In several years of research, Grandmaster Stefan Kindermann, Professor Robert von Weizsäcker and international player Dijana Dengler have investigated the most effective strategies of the chess grandmasters. Their model The King’s Plan enables you to adopt their techniques, which have been forged in world-class chess and have stood the test of time for centuries, and make use of them both professionally and privately. What makes The King’s Plan unique is that it links a structured and rational approach with intuitive elements. Only merging a clear systematic approach with our emotional-intuitive powers enables us to think, plan and act in a masterly way. For the first time, concrete techniques are shown by which we can put this insight to practice.
Overview - The Seven Steps:
The optimal mind-set is a vital prerequisite for every top performance. Here, it is all about finding a direct and integral access to our personal resources. This will inspire both intuition and reason and help harmonise them.
A meticulous stocktaking ensures that, first and foremost, we are grounded in the here and now before we start making any plans for the future. We will take stock of existing problems and resources and dissect a complex situation into single components. At this stage, imagination has to wait: what is really there? What can I rely on? In stages 3-6, intuition will come into its own. It will play a crucial role at the beginning as well as at the end of the planning, validating and decision-making process. The King’s Plan model embeds intuition into a rational structure, guides it towards critical points and probes it thoroughly.
The technique presented here is an adoption of a principal thinking scheme of the chess grandmasters. First, it produces creative ideas and gives room for imagination and intuition. Complementing this, and equally important, the ideas found come under close scrutiny straight away. The third step is a realistic synthesis of the pros and cons. As a result, the new ideas generated will have a solid foundation. Faced with problems of a more complex order, this step will narrow down the choices for the next step.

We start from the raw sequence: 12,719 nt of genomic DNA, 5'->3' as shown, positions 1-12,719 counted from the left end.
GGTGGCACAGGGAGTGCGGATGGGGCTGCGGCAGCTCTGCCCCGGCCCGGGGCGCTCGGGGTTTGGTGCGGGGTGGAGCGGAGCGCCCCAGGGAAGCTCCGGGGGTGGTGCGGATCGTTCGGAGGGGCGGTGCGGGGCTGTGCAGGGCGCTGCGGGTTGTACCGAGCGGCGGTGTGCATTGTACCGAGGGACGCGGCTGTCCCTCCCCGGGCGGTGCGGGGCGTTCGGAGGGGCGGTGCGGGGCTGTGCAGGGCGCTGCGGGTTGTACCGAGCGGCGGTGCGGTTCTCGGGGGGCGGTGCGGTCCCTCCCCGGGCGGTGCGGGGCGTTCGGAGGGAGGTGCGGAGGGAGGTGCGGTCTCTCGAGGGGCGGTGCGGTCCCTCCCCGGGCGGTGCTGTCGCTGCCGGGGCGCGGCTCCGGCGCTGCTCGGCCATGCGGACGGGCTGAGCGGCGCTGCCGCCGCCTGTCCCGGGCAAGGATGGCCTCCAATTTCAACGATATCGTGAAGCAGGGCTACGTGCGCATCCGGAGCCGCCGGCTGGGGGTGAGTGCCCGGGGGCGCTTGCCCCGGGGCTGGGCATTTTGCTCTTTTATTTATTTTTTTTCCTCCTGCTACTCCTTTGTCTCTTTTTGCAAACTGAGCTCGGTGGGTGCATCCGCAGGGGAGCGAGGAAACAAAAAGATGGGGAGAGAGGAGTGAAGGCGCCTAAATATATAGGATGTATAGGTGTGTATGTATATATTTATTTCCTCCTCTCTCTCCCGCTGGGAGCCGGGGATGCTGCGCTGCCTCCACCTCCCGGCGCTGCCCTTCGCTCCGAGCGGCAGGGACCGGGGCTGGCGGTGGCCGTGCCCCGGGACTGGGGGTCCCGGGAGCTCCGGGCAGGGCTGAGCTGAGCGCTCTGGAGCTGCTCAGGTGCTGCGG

The forward thinking algorithm leads step by step from where we are towards different future scenarios, comparing and evaluating them. We can "cut off" branches with a relatively unfavourable outcome and thus quickly gain a clear overview of our possible actions and their consequences. We start with a higher-level, macro-strategic approach and analyse details only later if needed. We also set red flags that hint to a necessary change of plans along the way. This forward-oriented approach is indispensible if there is no clear goal yet.
Here it is all about purposefully and precisely defining your goal. Finding your goal using precise criteria about what you want to accomplish is a crucial condition for successful planning and can be imagined as a stocktaking that has been projected into the future. If the goal has not been clearly defined or cannot be intuitively described, steps 3 and 4 will help us do this.
The backwards-thinking algorithm takes the final goal as a starting point. From this future vision, we move backwards along the timeline, via several intermediate goals, back to the here and now. In cases where the goal is clear, this approach can be superior to the traditional approach from step 4. Testing goals can be an important resource. We suppose a goal we have found intuitively can be reached. We verify this by examining all the intermediate goals. Only if it is possible to reach the intermediate goals will the end goal be a realistic one. Employing both step 4 and 6 combined is very important. Often it is exactly where the forward and backward timelines meet that an immediate solution to a complex problem will spring to mind.
After a project that has been planned and prepared is finally realised, it has to be reviewed in a critical and constructive way. In this review, we will manage possible setbacks in a constructive manner, put the experiences made into perspective and draw energy from our achievements. If, during the course of a complex planning, one of the intermediate steps proves to be especially tough, we can isolate this problem from the bigger structure and apply the King’s Plan steps to it in isolation. After it has been solved, we can re-insert it into the original structure.